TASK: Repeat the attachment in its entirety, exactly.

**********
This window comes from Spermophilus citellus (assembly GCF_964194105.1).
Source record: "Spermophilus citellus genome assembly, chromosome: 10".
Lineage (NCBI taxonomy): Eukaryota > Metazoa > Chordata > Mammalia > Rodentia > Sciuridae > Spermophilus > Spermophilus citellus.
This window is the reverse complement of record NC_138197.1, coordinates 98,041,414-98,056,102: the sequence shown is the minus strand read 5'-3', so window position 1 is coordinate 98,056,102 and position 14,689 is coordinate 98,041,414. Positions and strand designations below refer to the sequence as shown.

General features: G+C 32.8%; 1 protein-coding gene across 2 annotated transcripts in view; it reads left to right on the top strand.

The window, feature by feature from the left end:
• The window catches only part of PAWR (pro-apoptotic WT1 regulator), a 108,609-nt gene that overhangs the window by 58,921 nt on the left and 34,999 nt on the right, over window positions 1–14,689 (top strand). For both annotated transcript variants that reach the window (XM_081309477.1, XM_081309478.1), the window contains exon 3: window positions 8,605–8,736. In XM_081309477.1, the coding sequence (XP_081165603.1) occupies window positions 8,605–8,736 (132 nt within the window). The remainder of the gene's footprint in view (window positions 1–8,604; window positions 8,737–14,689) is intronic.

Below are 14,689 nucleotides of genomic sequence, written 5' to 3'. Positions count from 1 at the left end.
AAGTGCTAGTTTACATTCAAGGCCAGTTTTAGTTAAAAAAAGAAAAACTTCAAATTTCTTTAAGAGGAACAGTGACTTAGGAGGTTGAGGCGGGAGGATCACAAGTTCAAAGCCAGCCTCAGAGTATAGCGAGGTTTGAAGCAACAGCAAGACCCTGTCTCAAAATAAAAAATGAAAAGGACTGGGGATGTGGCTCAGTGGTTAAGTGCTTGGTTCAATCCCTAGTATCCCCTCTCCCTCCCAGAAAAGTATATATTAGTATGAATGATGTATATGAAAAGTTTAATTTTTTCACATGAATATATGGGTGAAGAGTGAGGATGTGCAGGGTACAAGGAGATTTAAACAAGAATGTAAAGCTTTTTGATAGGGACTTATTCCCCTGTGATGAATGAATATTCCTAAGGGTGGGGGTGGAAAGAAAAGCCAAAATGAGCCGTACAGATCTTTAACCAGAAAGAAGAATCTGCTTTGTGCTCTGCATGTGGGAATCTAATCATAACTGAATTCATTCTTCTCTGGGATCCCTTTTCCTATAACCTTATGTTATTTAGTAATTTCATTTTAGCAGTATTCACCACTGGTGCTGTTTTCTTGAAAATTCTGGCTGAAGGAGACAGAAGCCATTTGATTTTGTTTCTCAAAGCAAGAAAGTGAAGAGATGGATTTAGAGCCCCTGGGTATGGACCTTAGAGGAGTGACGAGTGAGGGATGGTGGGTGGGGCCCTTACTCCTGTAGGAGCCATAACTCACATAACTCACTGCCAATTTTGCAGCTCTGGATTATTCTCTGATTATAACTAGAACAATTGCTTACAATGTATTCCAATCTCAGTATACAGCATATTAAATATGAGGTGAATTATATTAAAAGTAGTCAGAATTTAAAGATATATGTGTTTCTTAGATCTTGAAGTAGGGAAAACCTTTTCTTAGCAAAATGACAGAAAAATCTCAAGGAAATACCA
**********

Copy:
This window comes from Spermophilus citellus (assembly GCF_964194105.1).
Source record: "Spermophilus citellus genome assembly, chromosome: 10".
Lineage (NCBI taxonomy): Eukaryota > Metazoa > Chordata > Mammalia > Rodentia > Sciuridae > Spermophilus > Spermophilus citellus.
This window is the reverse complement of record NC_138197.1, coordinates 98,041,414-98,056,102: the sequence shown is the minus strand read 5'-3', so window position 1 is coordinate 98,056,102 and position 14,689 is coordinate 98,041,414. Positions and strand designations below refer to the sequence as shown.

General features: G+C 32.8%; 1 protein-coding gene across 2 annotated transcripts in view; it reads left to right on the top strand.

The window, feature by feature from the left end:
• The window catches only part of PAWR (pro-apoptotic WT1 regulator), a 108,609-nt gene that overhangs the window by 58,921 nt on the left and 34,999 nt on the right, over window positions 1–14,689 (top strand). For both annotated transcript variants that reach the window (XM_081309477.1, XM_081309478.1), the window contains exon 3: window positions 8,605–8,736. In XM_081309477.1, the coding sequence (XP_081165603.1) occupies window positions 8,605–8,736 (132 nt within the window). The remainder of the gene's footprint in view (window positions 1–8,604; window positions 8,737–14,689) is intronic.

Below are 14,689 nucleotides of genomic sequence, written 5' to 3'. Positions count from 1 at the left end.
AAGTGCTAGTTTACATTCAAGGCCAGTTTTAGTTAAAAAAAGAAAAACTTCAAATTTCTTTAAGAGGAACAGTGACTTAGGAGGTTGAGGCGGGAGGATCACAAGTTCAAAGCCAGCCTCAGAGTATAGCGAGGTTTGAAGCAACAGCAAGACCCTGTCTCAAAATAAAAAATGAAAAGGACTGGGGATGTGGCTCAGTGGTTAAGTGCTTGGTTCAATCCCTAGTATCCCCTCTCCCTCCCAGAAAAGTATATATTAGTATGAATGATGTATATGAAAAGTTTAATTTTTTCACATGAATATATGGGTGAAGAGTGAGGATGTGCAGGGTACAAGGAGATTTAAACAAGAATGTAAAGCTTTTTGATAGGGACTTATTCCCCTGTGATGAATGAATATTCCTAAGGGTGGGGGTGGAAAGAAAAGCCAAAATGAGCCGTACAGATCTTTAACCAGAAAGAAGAATCTGCTTTGTGCTCTGCATGTGGGAATCTAATCATAACTGAATTCATTCTTCTCTGGGATCCCTTTTCCTATAACCTTATGTTATTTAGTAATTTCATTTTAGCAGTATTCACCACTGGTGCTGTTTTCTTGAAAATTCTGGCTGAAGGAGACAGAAGCCATTTGATTTTGTTTCTCAAAGCAAGAAAGTGAAGAGATGGATTTAGAGCCCCTGGGTATGGACCTTAGAGGAGTGACGAGTGAGGGATGGTGGGTGGGGCCCTTACTCCTGTAGGAGCCATAACTCACATAACTCACTGCCAATTTTGCAGCTCTGGATTATTCTCTGATTATAACTAGAACAATTGCTTACAATGTATTCCAATCTCAGTATACAGCATATTAAATATGAGGTGAATTATATTAAAAGTAGTCAGAATTTAAAGATATATGTGTTTCTTAGATCTTGAAGTAGGGAAAACCTTTTCTTAGCAAAATGACAGAAAAATCTCAAGGAAATACCA